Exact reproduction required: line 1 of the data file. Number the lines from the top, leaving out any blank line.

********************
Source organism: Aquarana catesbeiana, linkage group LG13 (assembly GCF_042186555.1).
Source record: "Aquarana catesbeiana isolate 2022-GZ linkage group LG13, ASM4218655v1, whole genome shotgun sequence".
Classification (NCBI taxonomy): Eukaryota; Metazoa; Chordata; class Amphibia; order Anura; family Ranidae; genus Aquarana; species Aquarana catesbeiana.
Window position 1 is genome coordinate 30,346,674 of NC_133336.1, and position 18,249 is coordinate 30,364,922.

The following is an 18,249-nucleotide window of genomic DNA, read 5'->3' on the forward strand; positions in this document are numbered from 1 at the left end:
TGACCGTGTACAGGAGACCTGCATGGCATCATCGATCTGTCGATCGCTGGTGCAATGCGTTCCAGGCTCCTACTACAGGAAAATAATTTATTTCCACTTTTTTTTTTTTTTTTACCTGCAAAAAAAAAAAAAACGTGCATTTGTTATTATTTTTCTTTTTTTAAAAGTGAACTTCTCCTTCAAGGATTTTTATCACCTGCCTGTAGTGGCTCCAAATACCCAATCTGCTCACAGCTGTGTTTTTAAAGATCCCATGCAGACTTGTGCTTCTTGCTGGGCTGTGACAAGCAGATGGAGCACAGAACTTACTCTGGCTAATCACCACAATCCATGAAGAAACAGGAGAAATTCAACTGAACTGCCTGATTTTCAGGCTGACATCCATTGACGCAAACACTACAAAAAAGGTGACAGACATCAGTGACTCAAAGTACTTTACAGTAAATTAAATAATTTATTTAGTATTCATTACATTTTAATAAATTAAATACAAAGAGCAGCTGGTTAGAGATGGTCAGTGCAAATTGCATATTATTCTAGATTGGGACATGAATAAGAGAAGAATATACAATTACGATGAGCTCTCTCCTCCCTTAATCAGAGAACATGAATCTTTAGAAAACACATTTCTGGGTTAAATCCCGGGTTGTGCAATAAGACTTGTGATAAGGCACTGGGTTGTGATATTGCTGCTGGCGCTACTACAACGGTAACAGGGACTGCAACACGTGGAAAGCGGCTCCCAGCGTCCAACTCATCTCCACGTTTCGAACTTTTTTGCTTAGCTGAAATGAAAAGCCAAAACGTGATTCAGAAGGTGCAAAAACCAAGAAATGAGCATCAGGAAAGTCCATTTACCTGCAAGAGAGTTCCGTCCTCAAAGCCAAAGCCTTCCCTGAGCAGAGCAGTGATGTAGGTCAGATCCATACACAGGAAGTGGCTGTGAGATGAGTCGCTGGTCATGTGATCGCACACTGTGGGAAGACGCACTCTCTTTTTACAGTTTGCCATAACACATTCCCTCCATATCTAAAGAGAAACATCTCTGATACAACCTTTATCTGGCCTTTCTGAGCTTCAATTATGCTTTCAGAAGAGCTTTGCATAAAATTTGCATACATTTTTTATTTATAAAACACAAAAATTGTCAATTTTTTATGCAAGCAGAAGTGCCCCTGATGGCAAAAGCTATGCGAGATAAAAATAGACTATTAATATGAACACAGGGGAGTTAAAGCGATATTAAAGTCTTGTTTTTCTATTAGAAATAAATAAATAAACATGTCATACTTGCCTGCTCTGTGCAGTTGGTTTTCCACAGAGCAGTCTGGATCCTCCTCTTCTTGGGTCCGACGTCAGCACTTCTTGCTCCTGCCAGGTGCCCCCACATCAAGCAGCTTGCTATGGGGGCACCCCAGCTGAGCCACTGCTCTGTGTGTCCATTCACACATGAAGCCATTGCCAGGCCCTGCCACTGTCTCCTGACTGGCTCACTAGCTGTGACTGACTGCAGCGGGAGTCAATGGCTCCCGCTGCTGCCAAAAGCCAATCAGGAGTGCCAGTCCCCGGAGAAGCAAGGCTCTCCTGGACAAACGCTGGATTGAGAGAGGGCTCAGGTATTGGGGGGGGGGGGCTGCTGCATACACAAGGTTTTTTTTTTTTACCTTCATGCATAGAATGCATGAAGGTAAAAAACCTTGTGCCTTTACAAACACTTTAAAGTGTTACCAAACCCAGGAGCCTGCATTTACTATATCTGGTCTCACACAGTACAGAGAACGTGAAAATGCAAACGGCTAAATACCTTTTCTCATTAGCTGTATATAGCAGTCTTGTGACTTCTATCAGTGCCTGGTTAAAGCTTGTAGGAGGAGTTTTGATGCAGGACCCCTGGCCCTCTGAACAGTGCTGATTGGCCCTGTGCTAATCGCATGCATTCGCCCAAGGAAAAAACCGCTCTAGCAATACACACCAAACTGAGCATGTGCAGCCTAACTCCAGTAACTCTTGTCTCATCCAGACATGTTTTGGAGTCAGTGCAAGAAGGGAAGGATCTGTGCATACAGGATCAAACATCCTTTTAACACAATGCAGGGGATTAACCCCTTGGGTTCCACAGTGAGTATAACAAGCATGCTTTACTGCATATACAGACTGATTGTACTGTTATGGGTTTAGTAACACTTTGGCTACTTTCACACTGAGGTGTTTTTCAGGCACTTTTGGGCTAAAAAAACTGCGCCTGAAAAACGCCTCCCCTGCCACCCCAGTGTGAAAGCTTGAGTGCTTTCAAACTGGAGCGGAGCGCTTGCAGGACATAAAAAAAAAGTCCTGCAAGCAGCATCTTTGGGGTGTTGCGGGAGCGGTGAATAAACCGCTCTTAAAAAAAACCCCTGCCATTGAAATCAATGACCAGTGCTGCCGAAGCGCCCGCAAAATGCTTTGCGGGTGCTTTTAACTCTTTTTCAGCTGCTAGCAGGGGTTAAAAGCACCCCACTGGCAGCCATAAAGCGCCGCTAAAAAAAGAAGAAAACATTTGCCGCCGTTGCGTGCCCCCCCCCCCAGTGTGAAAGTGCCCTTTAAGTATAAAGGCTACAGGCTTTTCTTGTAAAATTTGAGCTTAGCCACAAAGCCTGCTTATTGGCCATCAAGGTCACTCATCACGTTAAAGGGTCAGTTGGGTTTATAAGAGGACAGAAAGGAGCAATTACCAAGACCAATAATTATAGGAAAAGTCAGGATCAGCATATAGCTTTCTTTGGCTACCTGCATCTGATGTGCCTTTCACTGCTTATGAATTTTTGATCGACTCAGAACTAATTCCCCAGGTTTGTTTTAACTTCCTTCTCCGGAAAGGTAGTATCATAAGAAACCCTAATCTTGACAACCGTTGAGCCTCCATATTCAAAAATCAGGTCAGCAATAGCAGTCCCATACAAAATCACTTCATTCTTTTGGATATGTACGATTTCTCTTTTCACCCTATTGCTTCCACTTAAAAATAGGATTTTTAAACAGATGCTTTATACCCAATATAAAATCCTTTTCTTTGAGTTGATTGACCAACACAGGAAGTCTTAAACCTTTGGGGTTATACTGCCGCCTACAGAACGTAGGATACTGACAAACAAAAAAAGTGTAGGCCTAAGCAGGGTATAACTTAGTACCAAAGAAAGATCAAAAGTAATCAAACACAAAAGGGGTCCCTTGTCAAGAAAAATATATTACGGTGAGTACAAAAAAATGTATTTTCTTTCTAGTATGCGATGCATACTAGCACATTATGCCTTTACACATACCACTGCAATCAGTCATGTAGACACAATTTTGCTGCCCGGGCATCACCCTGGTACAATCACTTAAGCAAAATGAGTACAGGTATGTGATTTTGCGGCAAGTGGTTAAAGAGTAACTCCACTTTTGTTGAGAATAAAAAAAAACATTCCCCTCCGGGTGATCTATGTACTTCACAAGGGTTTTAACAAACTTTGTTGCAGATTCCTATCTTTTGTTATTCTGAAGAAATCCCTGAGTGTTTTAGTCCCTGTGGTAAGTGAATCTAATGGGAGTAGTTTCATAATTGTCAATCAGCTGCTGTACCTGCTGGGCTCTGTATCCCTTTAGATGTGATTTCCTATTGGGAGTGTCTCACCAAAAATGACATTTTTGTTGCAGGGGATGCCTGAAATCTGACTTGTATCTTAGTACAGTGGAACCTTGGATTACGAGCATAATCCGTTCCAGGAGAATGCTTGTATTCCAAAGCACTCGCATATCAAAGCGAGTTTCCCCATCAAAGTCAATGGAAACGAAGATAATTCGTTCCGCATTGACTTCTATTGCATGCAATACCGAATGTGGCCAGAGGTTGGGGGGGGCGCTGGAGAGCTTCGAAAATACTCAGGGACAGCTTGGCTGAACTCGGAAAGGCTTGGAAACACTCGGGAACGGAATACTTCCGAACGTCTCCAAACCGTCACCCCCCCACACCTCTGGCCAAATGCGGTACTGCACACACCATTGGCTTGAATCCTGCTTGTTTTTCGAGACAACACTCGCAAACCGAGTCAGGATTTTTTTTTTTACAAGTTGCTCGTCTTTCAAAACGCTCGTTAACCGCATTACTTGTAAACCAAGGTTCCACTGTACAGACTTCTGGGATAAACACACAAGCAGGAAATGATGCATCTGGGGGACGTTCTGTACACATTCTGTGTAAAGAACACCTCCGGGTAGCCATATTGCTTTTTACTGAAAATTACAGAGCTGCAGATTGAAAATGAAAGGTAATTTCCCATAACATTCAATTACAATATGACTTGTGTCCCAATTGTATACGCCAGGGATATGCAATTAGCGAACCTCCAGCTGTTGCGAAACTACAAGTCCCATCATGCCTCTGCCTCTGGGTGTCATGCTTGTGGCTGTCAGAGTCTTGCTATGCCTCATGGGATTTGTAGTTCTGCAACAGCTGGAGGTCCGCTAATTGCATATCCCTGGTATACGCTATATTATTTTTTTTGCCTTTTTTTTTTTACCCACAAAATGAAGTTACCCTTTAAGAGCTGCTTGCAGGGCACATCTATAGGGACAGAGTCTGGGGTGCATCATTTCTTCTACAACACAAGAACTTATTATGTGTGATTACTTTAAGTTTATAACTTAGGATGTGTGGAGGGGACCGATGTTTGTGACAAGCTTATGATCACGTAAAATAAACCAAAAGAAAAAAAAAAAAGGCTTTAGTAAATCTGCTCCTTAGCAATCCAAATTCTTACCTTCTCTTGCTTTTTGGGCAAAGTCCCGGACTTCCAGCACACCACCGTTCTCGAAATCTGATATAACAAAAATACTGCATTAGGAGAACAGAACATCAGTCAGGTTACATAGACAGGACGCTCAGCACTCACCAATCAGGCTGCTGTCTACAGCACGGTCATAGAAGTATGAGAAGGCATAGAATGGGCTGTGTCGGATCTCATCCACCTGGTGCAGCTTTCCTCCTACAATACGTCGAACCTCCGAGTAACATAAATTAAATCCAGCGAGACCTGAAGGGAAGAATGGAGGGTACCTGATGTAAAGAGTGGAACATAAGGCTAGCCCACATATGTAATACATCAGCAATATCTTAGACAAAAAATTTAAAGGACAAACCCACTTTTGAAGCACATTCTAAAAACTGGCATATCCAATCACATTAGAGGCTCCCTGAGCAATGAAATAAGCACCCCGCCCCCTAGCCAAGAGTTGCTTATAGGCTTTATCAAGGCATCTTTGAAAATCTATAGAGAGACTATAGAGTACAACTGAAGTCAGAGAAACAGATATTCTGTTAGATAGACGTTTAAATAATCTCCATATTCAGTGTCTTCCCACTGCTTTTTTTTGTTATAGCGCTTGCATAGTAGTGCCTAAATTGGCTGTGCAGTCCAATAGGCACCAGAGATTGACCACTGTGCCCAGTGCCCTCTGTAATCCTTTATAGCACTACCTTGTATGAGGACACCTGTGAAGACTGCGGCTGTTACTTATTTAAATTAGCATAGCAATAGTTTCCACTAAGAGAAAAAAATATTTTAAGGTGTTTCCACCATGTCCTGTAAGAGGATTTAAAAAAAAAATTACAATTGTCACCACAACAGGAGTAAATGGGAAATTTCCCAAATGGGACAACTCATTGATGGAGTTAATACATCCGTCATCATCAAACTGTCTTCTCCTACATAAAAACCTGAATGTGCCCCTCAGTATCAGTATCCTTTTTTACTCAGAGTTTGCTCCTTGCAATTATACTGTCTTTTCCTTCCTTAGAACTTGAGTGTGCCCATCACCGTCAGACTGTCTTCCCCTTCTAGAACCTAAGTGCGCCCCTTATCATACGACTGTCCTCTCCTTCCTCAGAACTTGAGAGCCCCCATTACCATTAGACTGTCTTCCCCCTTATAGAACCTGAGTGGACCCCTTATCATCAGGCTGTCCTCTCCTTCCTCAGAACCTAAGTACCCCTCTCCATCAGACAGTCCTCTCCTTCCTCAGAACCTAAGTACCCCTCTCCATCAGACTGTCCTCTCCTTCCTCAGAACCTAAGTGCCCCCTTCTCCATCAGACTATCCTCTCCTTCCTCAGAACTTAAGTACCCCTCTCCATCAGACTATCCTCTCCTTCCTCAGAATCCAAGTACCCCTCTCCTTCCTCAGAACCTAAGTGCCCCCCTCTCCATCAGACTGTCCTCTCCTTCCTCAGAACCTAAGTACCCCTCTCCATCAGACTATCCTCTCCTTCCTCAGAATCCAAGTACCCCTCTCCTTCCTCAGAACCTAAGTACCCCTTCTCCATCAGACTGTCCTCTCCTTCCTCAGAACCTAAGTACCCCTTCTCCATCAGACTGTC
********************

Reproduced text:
Source organism: Aquarana catesbeiana, linkage group LG13 (assembly GCF_042186555.1).